On a recent trip back east I got to spend some time in The Book Keeper, one of my all-time favorite bookstores. Many moons ago I had an English teacher who was always reading something from the New York Times' list. The Book Keeper kept a table at the front of the store stocked with books from that week's list. They, along with that English teacher, started me on a habit that continues to this day. I don't choose all my books from the list, but for the most part on any given day I've read at least something that's currently on the list.

The Bookkeeper also keeps a well-stocked "We recommend" shelf and that's where I found Stephen Chbosky's novel The Perks of Being a Wallflower. According to Wikipedia, Perks is in its twentieth printing so admittedly I've come to the party late. But now that I'm here I'm not convinced I want to stay.

Perks is all about being in high school. Chbosky has captured the utter confusion of the experience perfectly -- which makes for admirable art but somewhat uncomfortable reading. I found myself remembering, "o yes, I felt that way too" and then realizing that I was quite happy to have forgotten the feeling.

Towards the end of the book the main character, Charlie, asks, "Just tell me how to be different in a way that makes sense." Isn't that exactly the heart-cry of so many high schoolers? The perk of being a wallflower seems to be Charlie's willingness to accept his different-ness without question. It is simply a fact about him as indisputable as his height or the color of his hair. Throughout the book people keep telling him to participate, but they miss that Charlie is participating, he's just doing so differently. He sees everything -- what is really going on and who is and is not who they claim to be.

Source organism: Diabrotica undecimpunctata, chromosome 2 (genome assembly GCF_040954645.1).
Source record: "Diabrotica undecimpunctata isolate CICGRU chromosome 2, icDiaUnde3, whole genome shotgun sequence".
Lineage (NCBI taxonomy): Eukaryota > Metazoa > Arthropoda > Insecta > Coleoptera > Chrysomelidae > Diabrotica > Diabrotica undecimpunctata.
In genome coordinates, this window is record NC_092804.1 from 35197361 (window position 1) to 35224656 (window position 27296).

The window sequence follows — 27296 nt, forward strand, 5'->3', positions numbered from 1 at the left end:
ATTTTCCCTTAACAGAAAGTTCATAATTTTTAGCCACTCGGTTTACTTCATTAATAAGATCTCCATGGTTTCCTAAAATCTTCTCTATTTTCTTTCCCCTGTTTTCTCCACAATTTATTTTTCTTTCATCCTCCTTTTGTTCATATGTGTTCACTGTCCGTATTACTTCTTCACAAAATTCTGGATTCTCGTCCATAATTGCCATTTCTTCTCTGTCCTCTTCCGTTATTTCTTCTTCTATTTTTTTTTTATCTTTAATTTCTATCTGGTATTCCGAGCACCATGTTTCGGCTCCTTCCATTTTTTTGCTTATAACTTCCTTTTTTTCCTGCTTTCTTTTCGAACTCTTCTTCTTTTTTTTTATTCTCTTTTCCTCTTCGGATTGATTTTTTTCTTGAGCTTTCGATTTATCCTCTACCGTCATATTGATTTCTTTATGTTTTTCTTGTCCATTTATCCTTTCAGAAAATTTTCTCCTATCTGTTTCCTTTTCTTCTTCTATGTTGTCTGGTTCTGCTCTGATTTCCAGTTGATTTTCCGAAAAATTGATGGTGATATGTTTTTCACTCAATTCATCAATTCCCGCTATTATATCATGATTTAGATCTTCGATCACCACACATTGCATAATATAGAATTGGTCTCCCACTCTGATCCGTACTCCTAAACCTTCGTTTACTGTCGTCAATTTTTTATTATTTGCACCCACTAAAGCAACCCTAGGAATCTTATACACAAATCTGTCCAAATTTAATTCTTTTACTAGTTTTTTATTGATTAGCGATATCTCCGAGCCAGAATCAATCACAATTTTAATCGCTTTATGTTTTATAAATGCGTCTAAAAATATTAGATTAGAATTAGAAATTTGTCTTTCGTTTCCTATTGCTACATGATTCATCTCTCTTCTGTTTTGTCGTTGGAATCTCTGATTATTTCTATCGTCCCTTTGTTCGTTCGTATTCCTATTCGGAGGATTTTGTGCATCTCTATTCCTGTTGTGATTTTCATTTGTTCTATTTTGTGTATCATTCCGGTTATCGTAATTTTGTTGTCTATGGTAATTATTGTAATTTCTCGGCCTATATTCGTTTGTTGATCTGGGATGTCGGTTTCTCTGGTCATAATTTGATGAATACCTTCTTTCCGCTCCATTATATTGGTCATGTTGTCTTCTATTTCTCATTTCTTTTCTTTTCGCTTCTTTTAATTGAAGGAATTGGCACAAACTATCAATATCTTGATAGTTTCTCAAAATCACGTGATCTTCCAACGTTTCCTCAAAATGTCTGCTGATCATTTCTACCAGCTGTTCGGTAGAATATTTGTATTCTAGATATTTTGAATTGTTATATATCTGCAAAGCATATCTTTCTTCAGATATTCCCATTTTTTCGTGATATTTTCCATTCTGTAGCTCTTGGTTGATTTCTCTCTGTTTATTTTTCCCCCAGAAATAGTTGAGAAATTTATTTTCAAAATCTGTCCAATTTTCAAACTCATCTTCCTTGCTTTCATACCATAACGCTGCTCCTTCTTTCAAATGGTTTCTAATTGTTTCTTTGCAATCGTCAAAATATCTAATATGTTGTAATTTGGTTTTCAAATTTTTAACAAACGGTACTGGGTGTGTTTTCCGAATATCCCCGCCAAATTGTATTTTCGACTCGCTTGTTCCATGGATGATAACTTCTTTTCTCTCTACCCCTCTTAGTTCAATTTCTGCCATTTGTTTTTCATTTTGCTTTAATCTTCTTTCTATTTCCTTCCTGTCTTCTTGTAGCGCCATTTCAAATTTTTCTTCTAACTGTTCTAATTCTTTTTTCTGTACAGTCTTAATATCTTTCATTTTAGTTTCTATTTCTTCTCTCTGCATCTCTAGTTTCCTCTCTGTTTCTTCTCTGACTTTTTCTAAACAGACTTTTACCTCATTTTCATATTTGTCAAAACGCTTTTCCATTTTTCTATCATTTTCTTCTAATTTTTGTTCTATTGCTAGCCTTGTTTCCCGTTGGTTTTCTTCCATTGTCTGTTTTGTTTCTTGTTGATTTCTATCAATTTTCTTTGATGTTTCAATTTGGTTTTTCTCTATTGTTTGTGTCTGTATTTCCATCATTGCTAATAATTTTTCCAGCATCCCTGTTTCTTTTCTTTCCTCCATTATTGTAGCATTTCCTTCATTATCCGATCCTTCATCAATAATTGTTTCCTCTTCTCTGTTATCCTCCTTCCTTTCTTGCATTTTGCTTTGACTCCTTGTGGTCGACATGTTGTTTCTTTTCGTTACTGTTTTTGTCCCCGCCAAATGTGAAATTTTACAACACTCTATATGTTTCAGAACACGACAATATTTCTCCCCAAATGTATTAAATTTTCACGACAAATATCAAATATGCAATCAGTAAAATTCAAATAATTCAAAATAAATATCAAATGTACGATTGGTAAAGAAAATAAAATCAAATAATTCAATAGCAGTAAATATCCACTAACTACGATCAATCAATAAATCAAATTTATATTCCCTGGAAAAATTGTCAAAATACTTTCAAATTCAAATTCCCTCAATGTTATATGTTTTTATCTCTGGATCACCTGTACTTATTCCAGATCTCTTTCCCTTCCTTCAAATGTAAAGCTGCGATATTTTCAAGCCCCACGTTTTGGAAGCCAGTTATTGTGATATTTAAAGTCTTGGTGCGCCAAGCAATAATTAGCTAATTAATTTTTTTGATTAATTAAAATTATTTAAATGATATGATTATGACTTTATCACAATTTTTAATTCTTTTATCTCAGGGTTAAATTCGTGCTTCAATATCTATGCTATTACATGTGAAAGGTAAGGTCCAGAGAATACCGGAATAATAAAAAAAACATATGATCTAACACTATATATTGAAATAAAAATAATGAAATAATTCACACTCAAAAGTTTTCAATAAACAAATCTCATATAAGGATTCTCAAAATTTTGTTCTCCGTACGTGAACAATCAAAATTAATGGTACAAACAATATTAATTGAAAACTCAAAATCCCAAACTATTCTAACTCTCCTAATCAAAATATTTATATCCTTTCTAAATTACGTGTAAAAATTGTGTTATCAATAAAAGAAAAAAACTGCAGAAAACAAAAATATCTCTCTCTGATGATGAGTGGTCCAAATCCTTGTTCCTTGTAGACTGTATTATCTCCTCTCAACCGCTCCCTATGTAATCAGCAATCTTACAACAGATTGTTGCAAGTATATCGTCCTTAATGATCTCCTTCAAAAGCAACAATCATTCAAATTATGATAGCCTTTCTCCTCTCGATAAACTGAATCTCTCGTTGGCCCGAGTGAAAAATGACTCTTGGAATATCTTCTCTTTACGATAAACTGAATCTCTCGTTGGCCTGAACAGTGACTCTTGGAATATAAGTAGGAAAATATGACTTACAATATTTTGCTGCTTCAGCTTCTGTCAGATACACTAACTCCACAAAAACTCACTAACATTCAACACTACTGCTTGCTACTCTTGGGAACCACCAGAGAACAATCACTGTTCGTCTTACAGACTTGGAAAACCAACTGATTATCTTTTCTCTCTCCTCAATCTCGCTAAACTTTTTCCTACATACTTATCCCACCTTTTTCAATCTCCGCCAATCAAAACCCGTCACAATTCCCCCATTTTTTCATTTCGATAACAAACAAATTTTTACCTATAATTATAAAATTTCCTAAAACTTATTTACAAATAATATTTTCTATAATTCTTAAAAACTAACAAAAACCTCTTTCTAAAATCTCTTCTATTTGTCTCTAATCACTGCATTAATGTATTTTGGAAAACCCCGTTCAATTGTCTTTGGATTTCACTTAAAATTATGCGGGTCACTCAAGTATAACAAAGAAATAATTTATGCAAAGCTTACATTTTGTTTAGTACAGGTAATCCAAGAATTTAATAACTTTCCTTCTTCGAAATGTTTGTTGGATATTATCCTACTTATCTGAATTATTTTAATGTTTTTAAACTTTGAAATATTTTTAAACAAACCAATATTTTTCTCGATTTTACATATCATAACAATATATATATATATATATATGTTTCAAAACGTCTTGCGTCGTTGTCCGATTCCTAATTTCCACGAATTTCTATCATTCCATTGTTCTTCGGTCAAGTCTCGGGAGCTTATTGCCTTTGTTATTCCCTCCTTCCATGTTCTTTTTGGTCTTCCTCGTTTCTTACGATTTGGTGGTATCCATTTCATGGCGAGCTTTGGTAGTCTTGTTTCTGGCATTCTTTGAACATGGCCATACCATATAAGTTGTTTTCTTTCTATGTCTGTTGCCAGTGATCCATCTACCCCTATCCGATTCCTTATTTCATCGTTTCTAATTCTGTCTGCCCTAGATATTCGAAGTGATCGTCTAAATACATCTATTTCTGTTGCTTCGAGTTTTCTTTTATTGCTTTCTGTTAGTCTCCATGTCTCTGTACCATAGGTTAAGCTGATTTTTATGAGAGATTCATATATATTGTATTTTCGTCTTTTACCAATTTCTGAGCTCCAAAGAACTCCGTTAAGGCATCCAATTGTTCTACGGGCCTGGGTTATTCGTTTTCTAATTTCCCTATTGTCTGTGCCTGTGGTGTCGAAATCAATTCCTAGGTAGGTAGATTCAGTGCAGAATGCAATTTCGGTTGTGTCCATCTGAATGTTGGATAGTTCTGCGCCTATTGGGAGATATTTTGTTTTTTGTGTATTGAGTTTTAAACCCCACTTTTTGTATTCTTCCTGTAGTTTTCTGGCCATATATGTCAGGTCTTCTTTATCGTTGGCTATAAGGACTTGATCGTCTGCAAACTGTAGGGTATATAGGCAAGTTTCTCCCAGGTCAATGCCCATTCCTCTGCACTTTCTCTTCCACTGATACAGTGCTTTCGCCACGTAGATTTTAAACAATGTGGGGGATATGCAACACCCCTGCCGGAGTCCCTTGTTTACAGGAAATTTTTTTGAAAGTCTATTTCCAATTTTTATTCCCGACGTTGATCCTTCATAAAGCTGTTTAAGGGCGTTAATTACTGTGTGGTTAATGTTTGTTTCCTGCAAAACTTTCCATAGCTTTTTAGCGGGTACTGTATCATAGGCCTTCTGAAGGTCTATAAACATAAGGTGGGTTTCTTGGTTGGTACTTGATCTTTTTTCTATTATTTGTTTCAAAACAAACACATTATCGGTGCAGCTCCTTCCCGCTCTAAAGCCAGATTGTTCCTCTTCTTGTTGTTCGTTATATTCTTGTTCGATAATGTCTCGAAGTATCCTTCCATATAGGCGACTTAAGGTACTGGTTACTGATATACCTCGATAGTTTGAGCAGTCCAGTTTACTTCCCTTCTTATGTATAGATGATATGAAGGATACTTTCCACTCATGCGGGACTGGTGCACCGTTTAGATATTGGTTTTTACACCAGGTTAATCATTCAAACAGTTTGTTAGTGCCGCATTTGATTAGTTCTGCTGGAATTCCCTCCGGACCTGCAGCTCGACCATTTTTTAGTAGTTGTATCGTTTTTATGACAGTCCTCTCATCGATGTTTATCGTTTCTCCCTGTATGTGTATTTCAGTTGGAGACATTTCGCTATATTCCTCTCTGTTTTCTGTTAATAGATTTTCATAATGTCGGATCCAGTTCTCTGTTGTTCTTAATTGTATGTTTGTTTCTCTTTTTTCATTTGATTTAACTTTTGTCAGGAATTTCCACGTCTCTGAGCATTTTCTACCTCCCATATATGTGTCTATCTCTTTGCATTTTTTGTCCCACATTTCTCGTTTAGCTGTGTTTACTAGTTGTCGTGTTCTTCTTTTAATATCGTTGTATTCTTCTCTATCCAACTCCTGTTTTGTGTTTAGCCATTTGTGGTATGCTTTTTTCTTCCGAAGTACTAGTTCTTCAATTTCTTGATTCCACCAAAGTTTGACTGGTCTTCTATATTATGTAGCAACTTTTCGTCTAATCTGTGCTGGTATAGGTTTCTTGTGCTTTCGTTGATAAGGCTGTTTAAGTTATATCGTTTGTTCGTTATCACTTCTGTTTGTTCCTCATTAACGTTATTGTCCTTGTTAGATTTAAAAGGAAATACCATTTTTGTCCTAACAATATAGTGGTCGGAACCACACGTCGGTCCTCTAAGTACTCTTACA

Action is always so highly valued but the advantage of being on the sidelines is that it gives you such a clear view of the room.

Sunday, June 10, 2007

this is not a cat blog

This is not turning into a cat blog, however, I was finally able to get some decent shots of Flieeg and so I thought I'd post them. Cats, like small children, are notoriously hard to photograph (especially if you, like me, have a tendancy to forget to turn off the flash). It turns out that cats, also much like small children, are much easier to capture when they've only just woken up.

So here is Gandalf in all her grey, striped glory. In the first shot she's snuggling up to my nice, clean laundry. Now if I could just get her to *do* my laundry that would really be something. Afterall, it's not like she pays rent.

The cat could very well be man's best friend but would never stoop to admitting it. ~Doug Larson

Thursday, June 07, 2007

G scores some bling

I was at Petsmart the other day grabbing some food for the fur-on-four-legs when I remembered that she had completely thrashed her collar. No problem, I thought, I'll just pick-up another.

I headed over to the display and holy cats!! When did cat collars go all high-end on me? I had my choice of sparkly collars, collars with charms, licensed Harley Davidson collars, even a few plaids (one of which looked suspiciously like Burberry). Where were the plain, green collars?

If you can believe it, the faux-rhinestone encrusted number pictured above was the plainest of the bunch. So G scored some bling. A first for her, and for me. So far she doesn't seem to mind the extra sparkle (but that bell was gone in less than 10 min). If she starts mewing for a cellphone or going all Paris Hilton on me I'm sure I can dig the old collar out of the trash.